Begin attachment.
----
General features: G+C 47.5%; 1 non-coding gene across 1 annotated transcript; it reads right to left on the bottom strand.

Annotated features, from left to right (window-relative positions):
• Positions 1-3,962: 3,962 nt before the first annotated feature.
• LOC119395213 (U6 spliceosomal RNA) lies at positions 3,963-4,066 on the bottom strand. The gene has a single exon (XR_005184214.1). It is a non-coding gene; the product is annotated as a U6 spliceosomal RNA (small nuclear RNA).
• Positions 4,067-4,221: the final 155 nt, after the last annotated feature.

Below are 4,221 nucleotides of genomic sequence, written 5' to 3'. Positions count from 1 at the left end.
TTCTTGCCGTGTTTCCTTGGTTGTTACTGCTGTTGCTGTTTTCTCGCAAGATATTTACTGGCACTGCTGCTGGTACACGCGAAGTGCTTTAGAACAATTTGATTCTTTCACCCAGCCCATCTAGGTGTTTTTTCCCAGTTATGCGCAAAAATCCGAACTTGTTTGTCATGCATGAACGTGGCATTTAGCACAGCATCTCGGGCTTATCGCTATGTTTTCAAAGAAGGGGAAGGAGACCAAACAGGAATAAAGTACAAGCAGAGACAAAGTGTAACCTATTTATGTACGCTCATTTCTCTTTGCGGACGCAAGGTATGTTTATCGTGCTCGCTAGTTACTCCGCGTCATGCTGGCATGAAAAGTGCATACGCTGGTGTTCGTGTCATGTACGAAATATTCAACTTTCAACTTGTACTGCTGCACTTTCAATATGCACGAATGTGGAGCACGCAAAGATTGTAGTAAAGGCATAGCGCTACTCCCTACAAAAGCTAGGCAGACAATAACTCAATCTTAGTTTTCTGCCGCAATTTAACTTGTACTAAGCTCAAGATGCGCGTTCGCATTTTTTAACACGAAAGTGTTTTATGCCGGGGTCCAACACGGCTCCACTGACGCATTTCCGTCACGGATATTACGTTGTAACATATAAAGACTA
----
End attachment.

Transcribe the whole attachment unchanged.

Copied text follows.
General features: G+C 47.5%; 1 non-coding gene across 1 annotated transcript; it reads right to left on the bottom strand.

Annotated features, from left to right (window-relative positions):
• Positions 1-3,962: 3,962 nt before the first annotated feature.
• LOC119395213 (U6 spliceosomal RNA) lies at positions 3,963-4,066 on the bottom strand. The gene has a single exon (XR_005184214.1). It is a non-coding gene; the product is annotated as a U6 spliceosomal RNA (small nuclear RNA).
• Positions 4,067-4,221: the final 155 nt, after the last annotated feature.

Below are 4,221 nucleotides of genomic sequence, written 5' to 3'. Positions count from 1 at the left end.
TTCTTGCCGTGTTTCCTTGGTTGTTACTGCTGTTGCTGTTTTCTCGCAAGATATTTACTGGCACTGCTGCTGGTACACGCGAAGTGCTTTAGAACAATTTGATTCTTTCACCCAGCCCATCTAGGTGTTTTTTCCCAGTTATGCGCAAAAATCCGAACTTGTTTGTCATGCATGAACGTGGCATTTAGCACAGCATCTCGGGCTTATCGCTATGTTTTCAAAGAAGGGGAAGGAGACCAAACAGGAATAAAGTACAAGCAGAGACAAAGTGTAACCTATTTATGTACGCTCATTTCTCTTTGCGGACGCAAGGTATGTTTATCGTGCTCGCTAGTTACTCCGCGTCATGCTGGCATGAAAAGTGCATACGCTGGTGTTCGTGTCATGTACGAAATATTCAACTTTCAACTTGTACTGCTGCACTTTCAATATGCACGAATGTGGAGCACGCAAAGATTGTAGTAAAGGCATAGCGCTACTCCCTACAAAAGCTAGGCAGACAATAACTCAATCTTAGTTTTCTGCCGCAATTTAACTTGTACTAAGCTCAAGATGCGCGTTCGCATTTTTTAACACGAAAGTGTTTTATGCCGGGGTCCAACACGGCTCCACTGACGCATTTCCGTCACGGATATTACGTTGTAACATATAAAGACTA